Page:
|Artist||Thomas White after James Gandon|
|Published||J. Gandon del. T. White sculp. [London, 1765-1771]|
|Dimensions||Image 215 x 675 mm, Plate 255 x 700 mm, Sheet 570 x 730 mm|
Titled in English and French.
A finely engraved architectural view of the south front of Duff House, Aberdeenshire, from the Woolfe and Gandon volumes of Vitruvius Britannicus, or, The British Architect. The House was designed by William Adam, father of the famous Robert Adam for William Duff of Braco and built during the late 1730s. The original design, as shown here, included a pair of flanking pavilions though these were never built as the Earl and Adam had a falling out over the design that eventually led to a court case between the pair. During the second world war, the house and grounds was used initially as a camp for prisoners of war before being turned into the headquarters of the Free Norwegian Forces. It is now owned by the National Galleries of Scotland.
Vitruvius Britannicus or, the British Architect. Containing the Plans, Elevations, and Sections of the most Regular Buildings both Publick & Private in Great Britain was the first architectural work to emerge from England since John Shute's The First and Chief Groundes of Architecture, which was first printed in 1563. Often regarded as a catalogue of designs, Vitruvius Britannicus contained a number of plans, elevations, and sections of buildings in Great Britain by the most prominent architects of the day, including Inigo Jones and Sir Christopher Wren. The text as well as a great many of the designs were the work of the Scottish architect Colen Campbell, with the first three volumes being published between 1715 and 1725. The success of Vitruvius Britannicus was instrumental in popularising neo-Palladian Architecture in Great Britain and America during the eighteenth century, and was one of the driving forces behind the development of Georgian architecture. The book inspired two significant imitators, both of whom borrowed the title for their own publications. The first, in 1739, was published by Badeslade and Rocque, but featured mostly topographical views. Between 1765 and 1771, the architects Woolfe and Gandon issued their own two volume set as Vitruvius Britannicus Volumes IV and V. In style, their publication was a much closer fit to the Campbell originals, and featured some of the finest examples of architecture to have appeared in the 40 years between the two books.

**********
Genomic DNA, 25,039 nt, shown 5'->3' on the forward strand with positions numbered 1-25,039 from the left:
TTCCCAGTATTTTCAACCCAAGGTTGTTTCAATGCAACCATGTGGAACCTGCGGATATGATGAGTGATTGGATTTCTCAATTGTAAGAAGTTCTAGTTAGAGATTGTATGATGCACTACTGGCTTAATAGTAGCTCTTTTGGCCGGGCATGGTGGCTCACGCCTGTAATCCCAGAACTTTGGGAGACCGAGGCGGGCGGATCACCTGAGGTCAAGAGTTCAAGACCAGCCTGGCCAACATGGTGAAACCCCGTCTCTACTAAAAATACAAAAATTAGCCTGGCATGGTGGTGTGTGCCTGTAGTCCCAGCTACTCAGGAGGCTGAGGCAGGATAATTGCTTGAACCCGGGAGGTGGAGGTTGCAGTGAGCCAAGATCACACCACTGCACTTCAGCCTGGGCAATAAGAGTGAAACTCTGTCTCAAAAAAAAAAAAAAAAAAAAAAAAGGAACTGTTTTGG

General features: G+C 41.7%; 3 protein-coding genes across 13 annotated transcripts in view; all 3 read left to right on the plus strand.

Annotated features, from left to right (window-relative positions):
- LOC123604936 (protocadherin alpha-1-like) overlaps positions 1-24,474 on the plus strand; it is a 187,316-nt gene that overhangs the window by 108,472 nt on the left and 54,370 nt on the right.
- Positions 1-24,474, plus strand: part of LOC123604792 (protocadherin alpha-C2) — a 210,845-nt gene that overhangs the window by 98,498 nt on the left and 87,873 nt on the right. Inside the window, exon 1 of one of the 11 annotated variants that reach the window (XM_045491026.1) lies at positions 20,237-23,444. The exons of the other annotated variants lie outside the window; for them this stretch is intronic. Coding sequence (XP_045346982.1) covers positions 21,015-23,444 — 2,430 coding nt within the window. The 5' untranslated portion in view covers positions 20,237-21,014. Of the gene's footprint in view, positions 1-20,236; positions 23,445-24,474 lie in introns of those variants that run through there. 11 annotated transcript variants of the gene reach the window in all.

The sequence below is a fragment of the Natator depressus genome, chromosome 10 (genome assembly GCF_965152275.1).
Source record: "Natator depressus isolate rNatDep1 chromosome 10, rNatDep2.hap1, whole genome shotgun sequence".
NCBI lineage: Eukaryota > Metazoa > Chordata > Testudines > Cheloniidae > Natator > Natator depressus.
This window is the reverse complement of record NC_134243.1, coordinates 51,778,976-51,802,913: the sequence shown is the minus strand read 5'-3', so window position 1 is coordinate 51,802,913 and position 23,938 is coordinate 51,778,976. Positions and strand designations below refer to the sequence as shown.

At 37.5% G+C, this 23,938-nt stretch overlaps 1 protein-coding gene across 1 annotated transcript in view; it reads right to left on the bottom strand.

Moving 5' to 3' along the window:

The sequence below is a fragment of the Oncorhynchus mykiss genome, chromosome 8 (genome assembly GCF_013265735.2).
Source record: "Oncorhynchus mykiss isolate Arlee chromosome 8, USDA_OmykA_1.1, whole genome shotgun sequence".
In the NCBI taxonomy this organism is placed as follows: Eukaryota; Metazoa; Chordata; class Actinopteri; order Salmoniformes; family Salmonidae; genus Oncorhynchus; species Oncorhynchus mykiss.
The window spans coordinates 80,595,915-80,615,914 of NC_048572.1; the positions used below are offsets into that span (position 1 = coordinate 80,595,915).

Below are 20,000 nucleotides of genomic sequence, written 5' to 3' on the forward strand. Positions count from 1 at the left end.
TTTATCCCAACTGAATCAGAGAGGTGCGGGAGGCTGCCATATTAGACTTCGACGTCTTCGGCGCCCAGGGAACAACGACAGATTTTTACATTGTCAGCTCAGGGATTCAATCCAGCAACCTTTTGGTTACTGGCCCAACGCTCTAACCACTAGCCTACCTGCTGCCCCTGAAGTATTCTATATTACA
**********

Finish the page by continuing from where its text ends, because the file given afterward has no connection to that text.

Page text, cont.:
Thomas White (c.1740-1775) was a British engraver and draughtsman, who worked mostly on architectural plates.
James Gandon (1743-1823) was a British architect, best known for the many classical and Palladian buildings he designed during the expansion and development of Dublin during the Georgian era. He was the joint author with John Woolfe of volumes 4 and 5 of Vitruvius Britannicus.
Colen Campbell (1676-1729) was a Scottish architect and architectural writer, credited as a founder of the Georgian style. He is best known as the author of Vitruvius Britannicus.
Condition: Central vertical fold, as issued. Minor time toning to sheet, particularly to central fold. Minor creasing and chipping to edges of sheet.